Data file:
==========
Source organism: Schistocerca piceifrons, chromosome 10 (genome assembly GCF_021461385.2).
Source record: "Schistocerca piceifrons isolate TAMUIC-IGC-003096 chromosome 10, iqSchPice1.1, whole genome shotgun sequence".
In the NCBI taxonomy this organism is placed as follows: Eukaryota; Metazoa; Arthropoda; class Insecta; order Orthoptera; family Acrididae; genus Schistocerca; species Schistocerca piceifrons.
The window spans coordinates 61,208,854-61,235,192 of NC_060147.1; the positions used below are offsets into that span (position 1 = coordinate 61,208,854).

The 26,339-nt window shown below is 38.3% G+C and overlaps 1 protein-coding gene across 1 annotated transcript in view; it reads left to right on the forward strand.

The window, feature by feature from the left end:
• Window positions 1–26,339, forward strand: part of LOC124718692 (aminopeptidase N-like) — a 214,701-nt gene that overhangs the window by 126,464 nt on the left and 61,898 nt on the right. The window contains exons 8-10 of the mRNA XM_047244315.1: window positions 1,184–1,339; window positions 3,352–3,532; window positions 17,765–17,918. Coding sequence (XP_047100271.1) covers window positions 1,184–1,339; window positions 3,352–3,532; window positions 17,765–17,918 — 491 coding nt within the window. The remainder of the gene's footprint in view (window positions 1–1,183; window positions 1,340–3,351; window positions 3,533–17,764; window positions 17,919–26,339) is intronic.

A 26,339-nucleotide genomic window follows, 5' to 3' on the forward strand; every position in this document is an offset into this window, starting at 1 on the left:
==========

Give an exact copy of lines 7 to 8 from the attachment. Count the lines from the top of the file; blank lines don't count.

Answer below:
• Window positions 1–26,339, forward strand: part of LOC124718692 (aminopeptidase N-like) — a 214,701-nt gene that overhangs the window by 126,464 nt on the left and 61,898 nt on the right. The window contains exons 8-10 of the mRNA XM_047244315.1: window positions 1,184–1,339; window positions 3,352–3,532; window positions 17,765–17,918. Coding sequence (XP_047100271.1) covers window positions 1,184–1,339; window positions 3,352–3,532; window positions 17,765–17,918 — 491 coding nt within the window. The remainder of the gene's footprint in view (window positions 1–1,183; window positions 1,340–3,351; window positions 3,533–17,764; window positions 17,919–26,339) is intronic.

A 26,339-nucleotide genomic window follows, 5' to 3' on the forward strand; every position in this document is an offset into this window, starting at 1 on the left: